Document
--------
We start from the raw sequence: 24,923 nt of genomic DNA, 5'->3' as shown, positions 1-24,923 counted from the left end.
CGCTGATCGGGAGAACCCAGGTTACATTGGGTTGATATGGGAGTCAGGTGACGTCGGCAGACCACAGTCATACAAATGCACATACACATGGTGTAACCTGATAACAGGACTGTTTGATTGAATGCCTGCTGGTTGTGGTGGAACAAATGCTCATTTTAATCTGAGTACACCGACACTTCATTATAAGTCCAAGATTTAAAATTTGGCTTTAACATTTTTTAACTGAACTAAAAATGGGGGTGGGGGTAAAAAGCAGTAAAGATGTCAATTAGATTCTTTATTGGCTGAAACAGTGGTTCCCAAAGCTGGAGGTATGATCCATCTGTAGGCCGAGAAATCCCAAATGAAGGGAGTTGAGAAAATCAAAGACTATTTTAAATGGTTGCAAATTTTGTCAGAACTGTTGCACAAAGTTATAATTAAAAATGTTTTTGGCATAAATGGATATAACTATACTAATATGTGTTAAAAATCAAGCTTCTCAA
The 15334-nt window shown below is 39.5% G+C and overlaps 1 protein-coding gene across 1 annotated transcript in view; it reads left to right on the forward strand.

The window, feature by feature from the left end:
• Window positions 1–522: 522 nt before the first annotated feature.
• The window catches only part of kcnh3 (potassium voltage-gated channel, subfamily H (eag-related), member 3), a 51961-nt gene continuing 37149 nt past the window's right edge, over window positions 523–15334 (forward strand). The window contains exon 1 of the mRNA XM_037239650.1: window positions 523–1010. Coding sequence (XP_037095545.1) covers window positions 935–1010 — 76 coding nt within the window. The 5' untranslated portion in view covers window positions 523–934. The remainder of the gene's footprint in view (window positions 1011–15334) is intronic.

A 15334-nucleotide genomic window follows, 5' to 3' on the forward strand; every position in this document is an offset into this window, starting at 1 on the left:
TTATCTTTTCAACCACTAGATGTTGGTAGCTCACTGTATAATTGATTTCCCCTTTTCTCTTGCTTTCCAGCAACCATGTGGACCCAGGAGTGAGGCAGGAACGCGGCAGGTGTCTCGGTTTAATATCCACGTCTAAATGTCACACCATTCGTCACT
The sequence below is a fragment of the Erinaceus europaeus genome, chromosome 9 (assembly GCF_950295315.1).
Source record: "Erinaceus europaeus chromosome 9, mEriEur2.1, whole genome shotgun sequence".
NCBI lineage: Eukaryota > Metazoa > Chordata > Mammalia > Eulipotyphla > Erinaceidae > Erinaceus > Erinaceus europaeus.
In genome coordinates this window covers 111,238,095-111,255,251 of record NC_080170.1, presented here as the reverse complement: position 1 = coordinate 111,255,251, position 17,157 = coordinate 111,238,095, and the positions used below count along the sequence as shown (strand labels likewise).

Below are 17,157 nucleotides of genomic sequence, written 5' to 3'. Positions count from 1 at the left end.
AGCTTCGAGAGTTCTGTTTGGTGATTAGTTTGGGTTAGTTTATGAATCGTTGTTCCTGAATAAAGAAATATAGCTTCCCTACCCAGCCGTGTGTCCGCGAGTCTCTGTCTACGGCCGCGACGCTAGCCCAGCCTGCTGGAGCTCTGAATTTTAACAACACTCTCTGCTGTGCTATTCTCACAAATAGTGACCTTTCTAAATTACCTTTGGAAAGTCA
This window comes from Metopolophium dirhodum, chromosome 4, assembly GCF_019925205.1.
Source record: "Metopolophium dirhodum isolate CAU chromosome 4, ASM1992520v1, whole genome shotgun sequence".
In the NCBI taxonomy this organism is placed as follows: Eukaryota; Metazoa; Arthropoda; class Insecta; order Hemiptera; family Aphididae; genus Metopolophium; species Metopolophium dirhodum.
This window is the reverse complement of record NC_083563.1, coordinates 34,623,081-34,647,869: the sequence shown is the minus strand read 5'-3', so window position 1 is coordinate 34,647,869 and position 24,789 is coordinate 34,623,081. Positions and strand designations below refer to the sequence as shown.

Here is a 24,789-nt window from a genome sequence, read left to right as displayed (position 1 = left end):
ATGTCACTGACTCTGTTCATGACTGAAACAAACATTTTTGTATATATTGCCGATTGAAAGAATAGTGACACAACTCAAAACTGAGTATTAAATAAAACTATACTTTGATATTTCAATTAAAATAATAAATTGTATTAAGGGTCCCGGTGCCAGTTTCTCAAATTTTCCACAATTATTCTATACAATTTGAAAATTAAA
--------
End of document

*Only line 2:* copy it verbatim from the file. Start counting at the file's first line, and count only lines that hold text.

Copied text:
CGCTGATCGGGAGAACCCAGGTTACATTGGGTTGATATGGGAGTCAGGTGACGTCGGCAGACCACAGTCATACAAATGCACATACACATGGTGTAACCTGATAACAGGACTGTTTGATTGAATGCCTGCTGGTTGTGGTGGAACAAATGCTCATTTTAATCTGAGTACACCGACACTTCATTATAAGTCCAAGATTTAAAATTTGGCTTTAACATTTTTTAACTGAACTAAAAATGGGGGTGGGGGTAAAAAGCAGTAAAGATGTCAATTAGATTCTTTATTGGCTGAAACAGTGGTTCCCAAAGCTGGAGGTATGATCCATCTGTAGGCCGAGAAATCCCAAATGAAGGGAGTTGAGAAAATCAAAGACTATTTTAAATGGTTGCAAATTTTGTCAGAACTGTTGCACAAAGTTATAATTAAAAATGTTTTTGGCATAAATGGATATAACTATACTAATATGTGTTAAAAATCAAGCTTCTCAA